Compact Skid Loaders
Skid steer loaders are capable of zero-radius, “pirouette” turning, which makes them extremely maneuverable and valuable for applications that require a compact, agile loader.
Unlike in a conventional front loader, the lift arms in these machines are alongside the driver with the pivot points behind the driver’s shoulders. Because of the operator’s proximity to moving booms, early skid loaders were not as safe as conventional front loaders, particularly during entry and exit of the operator. Modern skid loaders have fully-enclosed cabs and other features to protect the operator. Like other front loaders, it can push material from one location to another, carry material in its bucket or load material into a truck or trailer.
A Skid Steer loader can sometimes be used in place of a large excavator by digging a hole from the inside. The skid loader first digs a ramp leading to the edge of the desired excavation. It then uses the ramp to carry material out of the hole. The skid loader reshapes the ramp making it steeper and longer as the excavation deepens. This method is particularly useful for digging under a structure where overhead clearance does not allow for the boom of a large excavator, such as digging a basement under an existing house.
The conventional bucket of many skid loaders can be replaced with a variety of specialized buckets or attachments, many powered by the loader’s hydraulic system. These include backhoe, hydraulic breaker, pallet forks, angle broom, sweeper, auger, mower, snow blower, stump grinder, tree spade, trencher, dumping hopper, ripper, tillers, grapple, tilt, roller, snow blade, wheel saw, cement mixer, and wood chipper.
The first three-wheeled, front-end loader was invented by brothers Cyril and Louis Keller (manufacturer) in Rothsay, Minnesota, in 1957. The Kellers built the loader to help a farmer mechanize the process of cleaning turkey manure from his barn. The light and compact machine, with its rear caster wheel, was able to turn around within its own length, while performing the same tasks as a conventional front-end loader.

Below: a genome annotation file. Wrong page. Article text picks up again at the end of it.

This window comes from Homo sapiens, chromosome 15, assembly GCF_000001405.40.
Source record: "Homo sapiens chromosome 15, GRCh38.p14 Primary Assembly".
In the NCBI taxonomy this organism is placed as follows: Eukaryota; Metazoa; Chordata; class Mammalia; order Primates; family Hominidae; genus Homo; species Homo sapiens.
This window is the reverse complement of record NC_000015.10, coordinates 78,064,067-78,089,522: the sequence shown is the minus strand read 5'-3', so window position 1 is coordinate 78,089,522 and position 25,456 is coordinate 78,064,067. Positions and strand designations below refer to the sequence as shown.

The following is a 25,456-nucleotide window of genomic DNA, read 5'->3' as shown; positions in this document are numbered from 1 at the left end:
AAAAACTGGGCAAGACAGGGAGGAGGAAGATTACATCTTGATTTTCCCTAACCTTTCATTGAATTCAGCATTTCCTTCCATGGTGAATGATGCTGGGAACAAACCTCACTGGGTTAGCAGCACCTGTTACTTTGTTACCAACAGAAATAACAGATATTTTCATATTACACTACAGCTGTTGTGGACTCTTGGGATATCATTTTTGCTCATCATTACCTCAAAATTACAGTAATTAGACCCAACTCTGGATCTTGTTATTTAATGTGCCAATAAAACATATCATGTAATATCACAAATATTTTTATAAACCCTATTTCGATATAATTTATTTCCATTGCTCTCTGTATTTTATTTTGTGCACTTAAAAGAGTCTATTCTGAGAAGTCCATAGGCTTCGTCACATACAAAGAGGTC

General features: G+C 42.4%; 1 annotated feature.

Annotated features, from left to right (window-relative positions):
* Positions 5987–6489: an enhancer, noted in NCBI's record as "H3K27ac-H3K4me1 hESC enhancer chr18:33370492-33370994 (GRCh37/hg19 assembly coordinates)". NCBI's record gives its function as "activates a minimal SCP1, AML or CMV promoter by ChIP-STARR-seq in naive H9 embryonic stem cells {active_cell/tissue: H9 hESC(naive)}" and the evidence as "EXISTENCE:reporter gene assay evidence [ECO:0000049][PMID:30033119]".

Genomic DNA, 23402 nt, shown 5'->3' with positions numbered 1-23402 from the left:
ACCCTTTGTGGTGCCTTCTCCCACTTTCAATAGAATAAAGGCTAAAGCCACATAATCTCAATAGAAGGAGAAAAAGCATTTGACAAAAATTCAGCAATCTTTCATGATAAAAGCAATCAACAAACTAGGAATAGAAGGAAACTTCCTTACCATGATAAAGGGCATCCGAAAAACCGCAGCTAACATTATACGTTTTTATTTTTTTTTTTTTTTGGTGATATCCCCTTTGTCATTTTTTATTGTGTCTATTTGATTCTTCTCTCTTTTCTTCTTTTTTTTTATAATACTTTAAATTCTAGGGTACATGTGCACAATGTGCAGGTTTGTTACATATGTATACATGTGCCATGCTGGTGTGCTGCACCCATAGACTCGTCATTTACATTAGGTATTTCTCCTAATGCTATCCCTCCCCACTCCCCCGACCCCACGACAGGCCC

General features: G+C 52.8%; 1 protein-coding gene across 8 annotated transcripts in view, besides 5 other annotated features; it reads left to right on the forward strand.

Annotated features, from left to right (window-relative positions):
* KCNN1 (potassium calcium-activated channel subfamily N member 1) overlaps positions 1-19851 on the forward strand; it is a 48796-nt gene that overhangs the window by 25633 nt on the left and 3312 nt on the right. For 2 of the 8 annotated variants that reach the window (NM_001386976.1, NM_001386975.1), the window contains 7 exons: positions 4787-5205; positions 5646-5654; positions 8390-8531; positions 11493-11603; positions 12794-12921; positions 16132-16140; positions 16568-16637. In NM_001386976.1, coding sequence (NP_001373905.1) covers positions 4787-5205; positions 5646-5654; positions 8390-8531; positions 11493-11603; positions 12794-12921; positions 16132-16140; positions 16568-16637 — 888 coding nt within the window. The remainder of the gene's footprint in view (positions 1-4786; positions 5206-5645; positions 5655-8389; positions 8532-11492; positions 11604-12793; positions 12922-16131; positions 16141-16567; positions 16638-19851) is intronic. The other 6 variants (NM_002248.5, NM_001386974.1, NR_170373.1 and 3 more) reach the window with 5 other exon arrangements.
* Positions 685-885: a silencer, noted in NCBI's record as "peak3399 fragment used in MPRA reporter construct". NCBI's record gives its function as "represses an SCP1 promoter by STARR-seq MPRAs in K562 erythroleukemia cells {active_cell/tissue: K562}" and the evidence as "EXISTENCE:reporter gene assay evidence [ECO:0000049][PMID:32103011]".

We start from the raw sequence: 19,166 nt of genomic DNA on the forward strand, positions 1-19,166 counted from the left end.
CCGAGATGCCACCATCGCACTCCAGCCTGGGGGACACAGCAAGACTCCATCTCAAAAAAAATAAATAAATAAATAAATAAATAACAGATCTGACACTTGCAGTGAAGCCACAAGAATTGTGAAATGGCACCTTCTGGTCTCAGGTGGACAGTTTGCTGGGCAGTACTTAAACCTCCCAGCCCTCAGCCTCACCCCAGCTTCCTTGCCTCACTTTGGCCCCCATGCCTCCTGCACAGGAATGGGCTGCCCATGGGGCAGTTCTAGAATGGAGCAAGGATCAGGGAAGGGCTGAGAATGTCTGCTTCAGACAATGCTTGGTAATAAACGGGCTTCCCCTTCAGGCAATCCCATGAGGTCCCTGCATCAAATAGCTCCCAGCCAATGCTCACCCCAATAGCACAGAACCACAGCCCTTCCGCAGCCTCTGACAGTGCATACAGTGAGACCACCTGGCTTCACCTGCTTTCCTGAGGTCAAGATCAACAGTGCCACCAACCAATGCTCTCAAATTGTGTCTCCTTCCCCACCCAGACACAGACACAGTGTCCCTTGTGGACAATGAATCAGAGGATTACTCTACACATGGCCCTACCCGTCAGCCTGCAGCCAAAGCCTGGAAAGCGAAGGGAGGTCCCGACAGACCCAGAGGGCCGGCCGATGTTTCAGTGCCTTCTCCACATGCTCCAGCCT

The Melroe brothers, whose Melroe Manufacturing Company in Gwinner, N.D., purchased the rights to the Keller loader in 1958 and hired the Kellers to continue refining their invention. As a result of this partnership, the M-200 Melroe self-propelled loader was introduced at the end of 1958. It featured two independent front-drive wheels and a rear caster wheel, a 12.9-hp engine and a 750-lb. lift capacity. Two years later they replaced the caster wheel with a rear axle and introduced the M-400, the first four-wheel, skid-steer loader. It quickly became the Melroe Bobcat. The term “Bobcat” is sometimes used as a generic term for skid-steer loaders. The M-440 was powered by a 15.5-hp engine and had an 1100-lb. rated operating capacity. Skid-steer development continued into the mid-1960s with the M600 loader.
Many manufacturers have now made their variation of the skidloader, including: John Deere, Case, JLG, JCB, New Holland, Gehl, Mustang, ASV, Caterpillar and more.